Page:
British royalty favorite and one of the first pure breeds registered in the US, the Clumber Spaniel, modestly reveals its dignity, charm and professional ethics. This modest show dog is Ch. Clussexx Country Sunrise, the first Clumber who won the Westminster exposition in 1996. 
Long, short and heavy, the Clumber Spaniel has marked and heavy eyebrows, a deep chest and strong bone structure. Its color is mostly white with lemon or orange colored patches; there can be freckles, but the fewer spots the better. The male stands at 48 – 50 cm, the female from 43 to 48 cm; the male weighs between 35 and 42 kg, the female between 26 and 35 kg. For the FCI the ideal weight is 34 kg for males and 29.5 kg for females. The Clumber’s head is massive, with wide ears in the shape of vine leaves, low inserted; the upper portion of the skull, flat, and the occipital, pronounced, with a defined stop, and wide and deep muzzle; the nose, brown colored (including beige and cherry tonalities). The neck is long with some dewlap; the back, straight and firm; the lumbar area only slightly arched. The forequarters, straight and short, with close elbows; the carpus very slightly sloped; the feet large with thick pads; the hindquarters very well angled. In essence, the body is rectangular. The coat is straight and thick, soft in texture; the hair is longer at the neck, limbs, abdomen, tail and ears.
The Clumber virtues deserve a well nourished buffet. The Clumber lacks few things, except popularity; it is good, kind and patient, which needs attention, but expects little rewards. 
A docile, balanced Spaniel, endowed with a lot of patience and understanding, the Clumber is not very popular despite all its virtues. It is perhaps suspicious that the Clumber is so good; it has no bad habits, it is not malicious, nor is it hipernervous at home. The Clumber loves children, and loves them naturally. Some say that it is lazy and prefers not to move. The owner should stimulate its activity, since it is an innate hunter and loves to be in the field.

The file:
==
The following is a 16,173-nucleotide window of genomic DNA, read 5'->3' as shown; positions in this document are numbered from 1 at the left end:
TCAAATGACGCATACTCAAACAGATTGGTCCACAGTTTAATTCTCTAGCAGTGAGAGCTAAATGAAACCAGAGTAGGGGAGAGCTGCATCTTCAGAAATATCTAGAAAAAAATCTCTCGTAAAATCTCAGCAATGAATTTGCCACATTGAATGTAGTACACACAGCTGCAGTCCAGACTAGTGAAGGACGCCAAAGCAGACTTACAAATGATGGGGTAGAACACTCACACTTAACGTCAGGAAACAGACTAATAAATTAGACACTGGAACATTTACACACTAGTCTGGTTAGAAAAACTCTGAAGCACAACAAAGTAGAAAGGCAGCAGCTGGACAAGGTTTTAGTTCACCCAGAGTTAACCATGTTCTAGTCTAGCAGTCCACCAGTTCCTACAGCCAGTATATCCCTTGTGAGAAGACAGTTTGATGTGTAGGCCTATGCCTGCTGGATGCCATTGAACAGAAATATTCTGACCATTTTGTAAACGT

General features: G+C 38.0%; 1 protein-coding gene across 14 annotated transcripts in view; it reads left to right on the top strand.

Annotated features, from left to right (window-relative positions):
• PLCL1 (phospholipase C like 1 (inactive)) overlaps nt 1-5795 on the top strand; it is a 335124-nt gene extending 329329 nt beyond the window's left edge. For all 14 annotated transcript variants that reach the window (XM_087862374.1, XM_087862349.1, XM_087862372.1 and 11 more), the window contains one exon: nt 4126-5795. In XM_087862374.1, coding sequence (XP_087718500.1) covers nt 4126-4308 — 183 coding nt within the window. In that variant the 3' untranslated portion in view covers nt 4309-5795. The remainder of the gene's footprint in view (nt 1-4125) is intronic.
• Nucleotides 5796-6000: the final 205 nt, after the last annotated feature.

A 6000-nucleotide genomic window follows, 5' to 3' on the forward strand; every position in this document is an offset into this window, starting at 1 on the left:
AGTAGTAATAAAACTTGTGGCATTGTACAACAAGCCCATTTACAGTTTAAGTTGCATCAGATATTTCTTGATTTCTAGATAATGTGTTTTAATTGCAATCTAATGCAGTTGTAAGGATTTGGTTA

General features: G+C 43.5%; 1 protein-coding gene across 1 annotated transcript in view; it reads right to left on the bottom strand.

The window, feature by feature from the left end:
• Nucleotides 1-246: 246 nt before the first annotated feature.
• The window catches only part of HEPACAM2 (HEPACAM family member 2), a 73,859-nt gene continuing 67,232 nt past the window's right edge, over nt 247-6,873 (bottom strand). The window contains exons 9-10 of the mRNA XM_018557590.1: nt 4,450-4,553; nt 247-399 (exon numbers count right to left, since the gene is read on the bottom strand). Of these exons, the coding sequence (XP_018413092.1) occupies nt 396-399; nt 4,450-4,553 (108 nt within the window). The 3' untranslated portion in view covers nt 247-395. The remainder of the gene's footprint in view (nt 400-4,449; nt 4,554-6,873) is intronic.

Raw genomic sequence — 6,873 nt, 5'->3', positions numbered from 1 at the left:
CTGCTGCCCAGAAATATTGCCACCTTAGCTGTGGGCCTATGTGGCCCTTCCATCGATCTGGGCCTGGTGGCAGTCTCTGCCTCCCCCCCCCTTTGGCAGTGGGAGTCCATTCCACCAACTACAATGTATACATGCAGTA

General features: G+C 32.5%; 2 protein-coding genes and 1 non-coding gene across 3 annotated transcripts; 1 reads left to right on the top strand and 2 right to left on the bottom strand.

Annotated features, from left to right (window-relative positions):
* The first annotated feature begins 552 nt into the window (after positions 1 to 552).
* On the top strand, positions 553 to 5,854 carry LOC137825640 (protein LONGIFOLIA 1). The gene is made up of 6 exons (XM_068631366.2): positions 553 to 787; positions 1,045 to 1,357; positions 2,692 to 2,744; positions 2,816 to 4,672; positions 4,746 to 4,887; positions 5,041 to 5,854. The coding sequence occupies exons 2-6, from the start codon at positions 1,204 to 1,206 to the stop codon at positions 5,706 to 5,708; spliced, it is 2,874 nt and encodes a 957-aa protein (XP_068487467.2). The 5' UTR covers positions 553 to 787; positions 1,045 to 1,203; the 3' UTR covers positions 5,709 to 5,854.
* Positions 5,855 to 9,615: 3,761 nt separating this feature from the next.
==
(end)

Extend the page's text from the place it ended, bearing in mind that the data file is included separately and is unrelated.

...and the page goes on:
The newborn Clumber weighs between 340 and 500 g, in average, and litters are usually four to six puppies. The Clumber puppy grows quickly at first, for which its diet quality is important. Fortunately they like to eat, and it is rarely a problem to make it eat. Although it grows quickly, it matures slowly, not reaching maturity until after three years. Due to this fact, it is not recommendable to give it vitamins and minerals, since it could lead to abnormal growth. The young Clumber is an active and curious dog, and exercise and education should be programmed early.
For a heavy dog as the Clumber, 12 to 14 year longevity is promising and impressive. 
Since there it is little demand for the Clumber Spaniel, only the best specimens are bred. Therefore, there are very few genetic and/or hereditary problems in the breed. 
Due to selective and limited breeding, the Clumber lacks hereditary problems. Entropion can occur, and in less degree ectropion, which should be controlled. Hip dysplasia is reported, for which X – rays should be taken. Likewise, inferior prognathism and missing teeth should be controlled. The most important thing the owner should avoid is overfeeding and providing moderate daily exercise (ideally field work and/or walks) throughout the dog’s life. Otherwise, this long, short and heavy dog is prone to developing all sorts of joint and disk problems, and its vital organs can be exposed to too much unnecessary stress. The third eyelid is quite pronounced and perfectly normal in a Clumber. The hair in this athlete requires minimal care, although it should be brushed thoroughly several times per week, especially after a country outing. The Clumber can live to 14.
The Clumber puppies can be less active than other breeds, although breeders have no problems keeping them occupied. As any puppy, it is curious and playful.